Mark Hemingway is an editorial page writer for the Washington Examiner.
Much to the frustration of the press corps and the country at large, President Obama went nearly a year without giving a press conference at a time when the country was in a rather precarious state economically and politically. Lately, however it seems that Obama has decided that the debt ceiling debate is the time to reengage — no doubt the looming campaign has something to do with this decision.
After enduring Obama's speech earlier Tuesday on the debt ceiling agreement, I have to say I liked it better when the president wasn't talking. At least then there were fewer opportunities for the president to haphazardly point fingers and duck blame.
Following Obama's Rose Garden speech, Politico's Ben Smith tweeted:
How many times has Obama officially "turned his attention to jobs" in his presidency? A dozen?
Well, the RNC has the depressingly detailed list of these pivots if you're interested. Suffice to say, Tuesday's speech isn't going to convince anyone that this time it's different. It's increasingly clear that the Obama administration devoted all of its energy upfront to passing the stimulus package and Obamacare and then expected the economy and entitlements to sort themselves out while they coasted until the next camapign. At a certain point, you pivot so many times you're just going in circles, like someone put a blindfold on Obama and told him we're playing Pin the Tail on the Economy.
Funnily enough, unemployment is still ridiculously high and GDP growth is grinding to a halt. Yet, if you listened to the president Tuesday, he insists the soft economy is because of "economic headwinds" from Europe, the Arab Spring and the Japanese earthquake. Oh, and congress' inability to get a debt deal done has hurt things as well. (Don't bother asking about any role the president and his policies might have had in hurting the economy.) Suffice to say, the the President expects congress to get its act together and bring some bills for him to sign immediately.
Like patent reform. Sure, moving America to a first-to-file patent system as opposed to a first-to-invent system will help with the legal and rgulatory burdens on the tech industry. But does anyone view this as a major job fix? Hardly. And patent reform has already passed both chambers, they're just waiting to iron out the details.
But we also need an infrastructre bank, because if there's anything we learned from the stimulus fiasco — it's that "shovel ready" infrastructure projects sponsored by the federal government have been an unmitigated success. (In case, you're unsure that was a joke about how throwing a trillion dollars down a rathole didn't create enough jobs.)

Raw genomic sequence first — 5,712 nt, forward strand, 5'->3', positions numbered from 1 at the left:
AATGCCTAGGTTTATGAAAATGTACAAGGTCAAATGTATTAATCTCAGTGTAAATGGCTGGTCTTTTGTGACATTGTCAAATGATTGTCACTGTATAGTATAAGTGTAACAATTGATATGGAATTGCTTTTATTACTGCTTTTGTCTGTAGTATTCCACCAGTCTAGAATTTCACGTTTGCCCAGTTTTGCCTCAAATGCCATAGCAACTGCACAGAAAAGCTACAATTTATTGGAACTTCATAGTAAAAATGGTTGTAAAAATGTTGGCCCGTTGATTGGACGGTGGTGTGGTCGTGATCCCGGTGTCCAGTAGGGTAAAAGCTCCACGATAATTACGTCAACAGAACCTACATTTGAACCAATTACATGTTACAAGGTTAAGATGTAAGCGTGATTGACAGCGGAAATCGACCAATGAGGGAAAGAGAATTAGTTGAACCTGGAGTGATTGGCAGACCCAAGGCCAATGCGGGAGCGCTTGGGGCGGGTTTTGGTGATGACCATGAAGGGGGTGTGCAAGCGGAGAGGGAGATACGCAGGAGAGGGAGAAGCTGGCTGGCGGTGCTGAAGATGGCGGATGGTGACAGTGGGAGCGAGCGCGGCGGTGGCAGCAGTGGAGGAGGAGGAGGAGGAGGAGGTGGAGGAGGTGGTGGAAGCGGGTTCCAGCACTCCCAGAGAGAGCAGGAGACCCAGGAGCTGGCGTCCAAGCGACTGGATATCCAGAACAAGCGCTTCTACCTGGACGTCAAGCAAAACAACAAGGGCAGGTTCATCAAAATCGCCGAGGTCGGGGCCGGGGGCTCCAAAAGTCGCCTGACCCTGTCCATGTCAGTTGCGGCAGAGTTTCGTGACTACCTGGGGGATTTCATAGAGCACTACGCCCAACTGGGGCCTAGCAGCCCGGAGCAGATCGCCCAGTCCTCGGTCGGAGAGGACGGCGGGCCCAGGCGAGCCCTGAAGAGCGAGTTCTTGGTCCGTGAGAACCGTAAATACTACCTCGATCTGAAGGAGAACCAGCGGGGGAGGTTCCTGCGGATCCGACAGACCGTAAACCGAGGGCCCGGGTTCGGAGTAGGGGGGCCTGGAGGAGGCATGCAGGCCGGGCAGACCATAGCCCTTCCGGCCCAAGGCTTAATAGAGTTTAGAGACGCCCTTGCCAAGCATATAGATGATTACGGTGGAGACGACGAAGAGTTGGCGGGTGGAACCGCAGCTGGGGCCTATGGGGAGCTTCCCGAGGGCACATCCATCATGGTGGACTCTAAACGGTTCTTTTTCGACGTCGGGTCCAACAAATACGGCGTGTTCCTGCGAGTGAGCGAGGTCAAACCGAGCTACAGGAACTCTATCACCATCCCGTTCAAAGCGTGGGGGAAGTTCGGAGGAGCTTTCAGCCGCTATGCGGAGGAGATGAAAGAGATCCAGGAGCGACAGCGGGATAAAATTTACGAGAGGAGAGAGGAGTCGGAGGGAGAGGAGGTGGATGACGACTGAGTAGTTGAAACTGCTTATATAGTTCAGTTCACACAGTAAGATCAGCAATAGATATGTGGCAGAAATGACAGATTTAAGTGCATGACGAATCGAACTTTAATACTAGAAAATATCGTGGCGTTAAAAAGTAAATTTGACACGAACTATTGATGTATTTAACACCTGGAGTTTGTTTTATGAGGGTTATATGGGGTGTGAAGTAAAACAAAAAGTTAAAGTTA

Congress is also derelict for not reauthorizing the FAA's operating authority, scolds the president. Of course, the sticking point there is making it easier for airline workers to unionize because... well, because unions spend hundreds of millions on Democratic campaigns despite representing just 12 percent of the workforce and making just about everything more expensive for everyone. Oh and speaking of aviation, maybe there's fewer jobs because companies such as Boeing are afraid that the Obama administration is going to stop them from building factories and creating jobs over ginned up concerns about union disputes.
Oh and some more trade agreements. Congress should do something about those. In what must have been a postively herculean feat of self-restraint, I didn't hear the president mention the words "green jobs," so there's that.
Of course, the "Washington-inflicted wound(s)" on the rest of the country — note that "Washington" designates that land mass that completely surrounds, but does not include, the White House — may mean these bills may not make it to the president's desk so he can make the kind of swift and decisive economic action that's been a hallmark of his presidency. As the president reminds, voters voted last year for "divided government, not dysfunctional government." If that's the president is acknowledging voters rebuked him last year, well, that would be a laudable and atypical moment. But given that the vice-president just supposedly called tea partiers "terrorists" Monday, it's pretty clear the White House views the dysfunction here as having a heavy starboard tilt.
So that about sums up the president's approach to the fact that nearly one in ten Americans are unemployed. Forgive me for thinking our "crisis of confidence" is far from over thanks to another stern talking to from a politician "who has an ear for eloquence and a tongue dipped in the unvarnished truth." One of these days the president might actually consider having something to say (or heaven forfend, written down) to address the horrible economy. Until then, it might be better to be thought economically feckless then open your mouth and remove all doubt.